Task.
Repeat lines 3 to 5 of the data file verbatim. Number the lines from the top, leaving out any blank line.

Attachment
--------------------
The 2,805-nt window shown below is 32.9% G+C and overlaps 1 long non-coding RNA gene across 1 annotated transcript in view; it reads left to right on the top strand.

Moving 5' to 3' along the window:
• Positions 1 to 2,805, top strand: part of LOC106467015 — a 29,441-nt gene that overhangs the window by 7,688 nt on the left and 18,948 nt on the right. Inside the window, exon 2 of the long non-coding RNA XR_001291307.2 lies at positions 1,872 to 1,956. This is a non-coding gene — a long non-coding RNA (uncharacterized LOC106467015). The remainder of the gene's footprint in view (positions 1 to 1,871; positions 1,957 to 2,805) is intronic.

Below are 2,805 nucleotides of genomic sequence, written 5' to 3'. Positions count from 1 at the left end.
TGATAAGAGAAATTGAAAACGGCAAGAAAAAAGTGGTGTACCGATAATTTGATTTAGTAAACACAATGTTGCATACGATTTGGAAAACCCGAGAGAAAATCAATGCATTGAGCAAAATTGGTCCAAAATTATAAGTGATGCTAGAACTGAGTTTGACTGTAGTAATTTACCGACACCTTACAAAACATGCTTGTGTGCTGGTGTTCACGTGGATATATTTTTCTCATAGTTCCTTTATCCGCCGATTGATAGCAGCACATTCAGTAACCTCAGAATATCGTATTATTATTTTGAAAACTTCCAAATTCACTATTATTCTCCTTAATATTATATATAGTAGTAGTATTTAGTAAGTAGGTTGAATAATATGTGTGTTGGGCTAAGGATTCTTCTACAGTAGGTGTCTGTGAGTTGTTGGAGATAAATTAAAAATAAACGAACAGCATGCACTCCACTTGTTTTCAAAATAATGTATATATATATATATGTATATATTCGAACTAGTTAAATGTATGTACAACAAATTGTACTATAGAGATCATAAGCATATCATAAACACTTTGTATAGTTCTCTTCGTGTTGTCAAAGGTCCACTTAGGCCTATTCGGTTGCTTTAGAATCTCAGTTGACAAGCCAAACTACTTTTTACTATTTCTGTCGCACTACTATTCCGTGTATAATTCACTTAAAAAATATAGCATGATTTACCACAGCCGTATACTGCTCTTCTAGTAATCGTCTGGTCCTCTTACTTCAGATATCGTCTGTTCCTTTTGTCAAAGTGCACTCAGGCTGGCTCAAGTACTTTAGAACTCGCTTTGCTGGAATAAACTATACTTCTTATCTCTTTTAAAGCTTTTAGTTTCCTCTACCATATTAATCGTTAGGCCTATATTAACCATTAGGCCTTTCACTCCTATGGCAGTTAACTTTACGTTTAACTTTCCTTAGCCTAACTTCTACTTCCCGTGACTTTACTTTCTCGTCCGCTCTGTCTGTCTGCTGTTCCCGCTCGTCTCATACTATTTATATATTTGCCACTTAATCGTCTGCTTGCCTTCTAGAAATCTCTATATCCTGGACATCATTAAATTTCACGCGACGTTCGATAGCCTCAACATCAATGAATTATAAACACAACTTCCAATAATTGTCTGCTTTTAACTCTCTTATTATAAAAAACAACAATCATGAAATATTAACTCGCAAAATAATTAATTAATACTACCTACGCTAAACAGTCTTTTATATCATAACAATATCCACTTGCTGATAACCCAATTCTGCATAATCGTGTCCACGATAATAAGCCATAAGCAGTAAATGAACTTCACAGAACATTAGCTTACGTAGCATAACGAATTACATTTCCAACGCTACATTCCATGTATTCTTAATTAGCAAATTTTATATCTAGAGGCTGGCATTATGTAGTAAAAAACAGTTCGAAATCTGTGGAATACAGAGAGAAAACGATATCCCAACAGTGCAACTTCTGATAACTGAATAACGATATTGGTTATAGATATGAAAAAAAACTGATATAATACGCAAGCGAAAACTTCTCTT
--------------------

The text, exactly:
• Positions 1 to 2,805, top strand: part of LOC106467015 — a 29,441-nt gene that overhangs the window by 7,688 nt on the left and 18,948 nt on the right. Inside the window, exon 2 of the long non-coding RNA XR_001291307.2 lies at positions 1,872 to 1,956. This is a non-coding gene — a long non-coding RNA (uncharacterized LOC106467015). The remainder of the gene's footprint in view (positions 1 to 1,871; positions 1,957 to 2,805) is intronic.

Below are 2,805 nucleotides of genomic sequence, written 5' to 3'. Positions count from 1 at the left end.
TGATAAGAGAAATTGAAAACGGCAAGAAAAAAGTGGTGTACCGATAATTTGATTTAGTAAACACAATGTTGCATACGATTTGGAAAACCCGAGAGAAAATCAATGCATTGAGCAAAATTGGTCCAAAATTATAAGTGATGCTAGAACTGAGTTTGACTGTAGTAATTTACCGACACCTTACAAAACATGCTTGTGTGCTGGTGTTCACGTGGATATATTTTTCTCATAGTTCCTTTATCCGCCGATTGATAGCAGCACATTCAGTAACCTCAGAATATCGTATTATTATTTTGAAAACTTCCAAATTCACTATTATTCTCCTTAATATTATATATAGTAGTAGTATTTAGTAAGTAGGTTGAATAATATGTGTGTTGGGCTAAGGATTCTTCTACAGTAGGTGTCTGTGAGTTGTTGGAGATAAATTAAAAATAAACGAACAGCATGCACTCCACTTGTTTTCAAAATAATGTATATATATATATATGTATATATTCGAACTAGTTAAATGTATGTACAACAAATTGTACTATAGAGATCATAAGCATATCATAAACACTTTGTATAGTTCTCTTCGTGTTGTCAAAGGTCCACTTAGGCCTATTCGGTTGCTTTAGAATCTCAGTTGACAAGCCAAACTACTTTTTACTATTTCTGTCGCACTACTATTCCGTGTATAATTCACTTAAAAAATATAGCATGATTTACCACAGCCGTATACTGCTCTTCTAGTAATCGTCTGGTCCTCTTACTTCAGATATCGTCTGTTCCTTTTGTCAAAGTGCACTCAGGCTGGCTCAAGTACTTTAGAACTCGCTTTGCTGGAATAAACTATACTTCTTATCTCTTTTAAAGCTTTTAGTTTCCTCTACCATATTAATCGTTAGGCCTATATTAACCATTAGGCCTTTCACTCCTATGGCAGTTAACTTTACGTTTAACTTTCCTTAGCCTAACTTCTACTTCCCGTGACTTTACTTTCTCGTCCGCTCTGTCTGTCTGCTGTTCCCGCTCGTCTCATACTATTTATATATTTGCCACTTAATCGTCTGCTTGCCTTCTAGAAATCTCTATATCCTGGACATCATTAAATTTCACGCGACGTTCGATAGCCTCAACATCAATGAATTATAAACACAACTTCCAATAATTGTCTGCTTTTAACTCTCTTATTATAAAAAACAACAATCATGAAATATTAACTCGCAAAATAATTAATTAATACTACCTACGCTAAACAGTCTTTTATATCATAACAATATCCACTTGCTGATAACCCAATTCTGCATAATCGTGTCCACGATAATAAGCCATAAGCAGTAAATGAACTTCACAGAACATTAGCTTACGTAGCATAACGAATTACATTTCCAACGCTACATTCCATGTATTCTTAATTAGCAAATTTTATATCTAGAGGCTGGCATTATGTAGTAAAAAACAGTTCGAAATCTGTGGAATACAGAGAGAAAACGATATCCCAACAGTGCAACTTCTGATAACTGAATAACGATATTGGTTATAGATATGAAAAAAAACTGATATAATACGCAAGCGAAAACTTCTCTT